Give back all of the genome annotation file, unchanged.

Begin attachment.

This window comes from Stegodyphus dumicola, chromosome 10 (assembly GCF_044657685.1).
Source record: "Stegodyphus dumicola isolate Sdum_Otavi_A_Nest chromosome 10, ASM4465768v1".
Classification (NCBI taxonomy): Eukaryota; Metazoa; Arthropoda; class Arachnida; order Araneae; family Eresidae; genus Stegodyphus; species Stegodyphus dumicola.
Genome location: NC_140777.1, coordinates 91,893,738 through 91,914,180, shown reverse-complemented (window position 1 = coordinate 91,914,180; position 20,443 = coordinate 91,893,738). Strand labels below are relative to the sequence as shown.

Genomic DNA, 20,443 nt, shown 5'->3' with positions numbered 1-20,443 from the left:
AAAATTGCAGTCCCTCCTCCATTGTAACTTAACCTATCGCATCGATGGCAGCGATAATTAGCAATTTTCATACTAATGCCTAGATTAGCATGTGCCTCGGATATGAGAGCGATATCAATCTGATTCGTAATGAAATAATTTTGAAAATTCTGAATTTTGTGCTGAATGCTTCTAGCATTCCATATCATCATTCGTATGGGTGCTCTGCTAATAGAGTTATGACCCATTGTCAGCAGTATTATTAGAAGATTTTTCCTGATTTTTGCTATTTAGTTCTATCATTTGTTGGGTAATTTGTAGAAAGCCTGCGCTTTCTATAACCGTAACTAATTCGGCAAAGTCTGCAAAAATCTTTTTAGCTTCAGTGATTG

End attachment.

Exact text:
This window comes from Stegodyphus dumicola, chromosome 10 (assembly GCF_044657685.1).
Source record: "Stegodyphus dumicola isolate Sdum_Otavi_A_Nest chromosome 10, ASM4465768v1".
Classification (NCBI taxonomy): Eukaryota; Metazoa; Arthropoda; class Arachnida; order Araneae; family Eresidae; genus Stegodyphus; species Stegodyphus dumicola.
Genome location: NC_140777.1, coordinates 91,893,738 through 91,914,180, shown reverse-complemented (window position 1 = coordinate 91,914,180; position 20,443 = coordinate 91,893,738). Strand labels below are relative to the sequence as shown.

Genomic DNA, 20,443 nt, shown 5'->3' with positions numbered 1-20,443 from the left:
AAAATTGCAGTCCCTCCTCCATTGTAACTTAACCTATCGCATCGATGGCAGCGATAATTAGCAATTTTCATACTAATGCCTAGATTAGCATGTGCCTCGGATATGAGAGCGATATCAATCTGATTCGTAATGAAATAATTTTGAAAATTCTGAATTTTGTGCTGAATGCTTCTAGCATTCCATATCATCATTCGTATGGGTGCTCTGCTAATAGAGTTATGACCCATTGTCAGCAGTATTATTAGAAGATTTTTCCTGATTTTTGCTATTTAGTTCTATCATTTGTTGGGTAATTTGTAGAAAGCCTGCGCTTTCTATAACCGTAACTAATTCGGCAAAGTCTGCAAAAATCTTTTTAGCTTCAGTGATTG